- New poll.
A survey suggests that centre-right voters would prefer working with the centre-left Social Democrats rather than working with the nationalist Sweden Democrats.
- Licenses required to beg in certain areas.
A local city council has voted to demand permits for begging in the town centre, and this move is being watched by many other politicians in Sweden who want to limit or stop begging.
The UN Convention on the Rights of the Child has been voted into Swedish law by the Parliament, but there is debate over whether it will make a difference when it comes into effect in 2020.
- Last before election.
We analyse the last parliamentary debate among the eight party leaders before the election.
- Vote in September.
The ruling Social Democrat party is continuing to slide in opinion polls, prompting several former ministers to criticise the party's election strategy to woo back supporters who left to join the Sweden Democrats.
- Criminalize "morality police".
Omar Makram is a project leader for a group working against honor-related violence. He says says gathering more information about the phenomenon is a good thing. But how it's put into practice is what's important.
- Honor crimes.
The conservative Moderate Party wants to criminalize so-called "morality police" as well as introduce tougher penalties for honor-related crimes.
- Business group critical.
Employees could take up to a year off to develop new skills, a government-led investigation has recommended.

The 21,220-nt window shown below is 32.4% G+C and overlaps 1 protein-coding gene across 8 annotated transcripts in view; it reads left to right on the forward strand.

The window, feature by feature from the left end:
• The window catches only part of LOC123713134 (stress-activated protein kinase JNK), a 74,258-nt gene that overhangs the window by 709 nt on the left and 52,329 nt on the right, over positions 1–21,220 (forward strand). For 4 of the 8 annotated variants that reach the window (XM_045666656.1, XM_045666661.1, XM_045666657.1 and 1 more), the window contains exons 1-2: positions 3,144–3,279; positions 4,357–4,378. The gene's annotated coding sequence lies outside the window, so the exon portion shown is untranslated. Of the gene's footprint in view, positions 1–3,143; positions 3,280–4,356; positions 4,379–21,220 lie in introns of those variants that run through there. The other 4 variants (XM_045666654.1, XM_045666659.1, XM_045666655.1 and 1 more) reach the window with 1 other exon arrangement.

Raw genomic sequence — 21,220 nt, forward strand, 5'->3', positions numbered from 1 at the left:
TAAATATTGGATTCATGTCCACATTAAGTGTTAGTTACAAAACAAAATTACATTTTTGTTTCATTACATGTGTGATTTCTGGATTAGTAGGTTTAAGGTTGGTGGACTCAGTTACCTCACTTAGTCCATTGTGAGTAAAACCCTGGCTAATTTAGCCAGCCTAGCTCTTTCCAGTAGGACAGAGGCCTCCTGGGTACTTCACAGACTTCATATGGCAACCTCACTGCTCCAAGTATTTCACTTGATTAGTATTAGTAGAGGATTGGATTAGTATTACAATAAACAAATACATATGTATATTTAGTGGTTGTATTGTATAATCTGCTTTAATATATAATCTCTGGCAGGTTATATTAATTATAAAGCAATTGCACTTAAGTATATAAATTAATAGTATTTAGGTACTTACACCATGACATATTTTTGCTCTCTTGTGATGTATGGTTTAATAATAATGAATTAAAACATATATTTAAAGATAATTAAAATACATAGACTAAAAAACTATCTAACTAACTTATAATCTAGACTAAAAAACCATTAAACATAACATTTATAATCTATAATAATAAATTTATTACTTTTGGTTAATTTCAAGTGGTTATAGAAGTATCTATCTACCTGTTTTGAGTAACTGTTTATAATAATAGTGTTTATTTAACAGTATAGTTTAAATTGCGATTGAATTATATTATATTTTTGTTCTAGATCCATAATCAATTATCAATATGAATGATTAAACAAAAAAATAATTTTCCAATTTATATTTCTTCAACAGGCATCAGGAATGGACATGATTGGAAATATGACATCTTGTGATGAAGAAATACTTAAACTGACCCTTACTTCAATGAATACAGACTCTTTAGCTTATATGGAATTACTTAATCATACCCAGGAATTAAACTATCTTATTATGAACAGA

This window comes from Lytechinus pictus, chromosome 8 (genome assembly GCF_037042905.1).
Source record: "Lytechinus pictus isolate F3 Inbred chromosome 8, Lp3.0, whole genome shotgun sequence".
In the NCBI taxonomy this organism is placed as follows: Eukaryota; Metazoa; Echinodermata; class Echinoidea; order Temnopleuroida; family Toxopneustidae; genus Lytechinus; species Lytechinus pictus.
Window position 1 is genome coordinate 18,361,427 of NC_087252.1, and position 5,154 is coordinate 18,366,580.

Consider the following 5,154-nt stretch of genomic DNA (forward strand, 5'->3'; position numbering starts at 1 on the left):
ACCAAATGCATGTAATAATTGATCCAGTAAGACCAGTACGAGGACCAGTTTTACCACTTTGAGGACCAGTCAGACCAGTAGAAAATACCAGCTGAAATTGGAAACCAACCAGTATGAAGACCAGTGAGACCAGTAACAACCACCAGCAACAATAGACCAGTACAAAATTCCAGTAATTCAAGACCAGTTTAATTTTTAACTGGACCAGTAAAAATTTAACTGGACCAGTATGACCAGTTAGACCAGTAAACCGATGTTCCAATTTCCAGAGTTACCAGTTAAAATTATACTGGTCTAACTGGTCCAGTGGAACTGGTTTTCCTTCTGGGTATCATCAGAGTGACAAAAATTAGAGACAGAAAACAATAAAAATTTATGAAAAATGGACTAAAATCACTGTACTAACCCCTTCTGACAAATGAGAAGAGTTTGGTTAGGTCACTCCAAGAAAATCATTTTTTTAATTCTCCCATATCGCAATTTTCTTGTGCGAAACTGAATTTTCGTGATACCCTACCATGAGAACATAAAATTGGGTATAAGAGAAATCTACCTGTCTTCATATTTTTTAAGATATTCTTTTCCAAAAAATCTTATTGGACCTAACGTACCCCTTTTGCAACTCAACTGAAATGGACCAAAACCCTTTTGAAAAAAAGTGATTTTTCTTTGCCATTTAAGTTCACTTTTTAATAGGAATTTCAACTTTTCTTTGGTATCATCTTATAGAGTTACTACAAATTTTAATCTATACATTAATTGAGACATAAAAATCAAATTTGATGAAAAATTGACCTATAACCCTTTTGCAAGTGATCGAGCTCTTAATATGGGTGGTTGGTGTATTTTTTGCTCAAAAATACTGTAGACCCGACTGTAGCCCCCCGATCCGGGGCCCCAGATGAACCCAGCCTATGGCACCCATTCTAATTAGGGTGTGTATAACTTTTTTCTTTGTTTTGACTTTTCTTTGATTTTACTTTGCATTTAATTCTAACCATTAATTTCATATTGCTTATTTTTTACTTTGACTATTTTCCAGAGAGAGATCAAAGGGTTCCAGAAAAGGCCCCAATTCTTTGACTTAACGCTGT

As the other big parties have started talking tough on immigration, the populist Sweden Democrats are making a change, and taking up health care as their main cause for the 2018 election.
- International gangs.
Both the main political parties have been making international crime, especially break-ins, part of their campaigns for the upcoming election.
- Six month sentences.
The main opposition party wants to change the law so people could be deported for committing also less serious crimes, and that this would include EU citizens as well.
- September vote.
The opposition Moderate Party believes stricter immigration and integration policies will win over votes this autumn.
- Over 97 percent currently protected.
As more than 20 people are affected by a measles outbreak that started last month, we speak to a politician who wants to make it compulsory to have your children vaccinated.
- Opposition party.
Paula Bieler, a lawmaker from the Sweden Democrats, which is on course to get higher than 15% in the next election, tells Radio Sweden how her party aims to keep putting pressure on the other parties, to reduce immigration even further.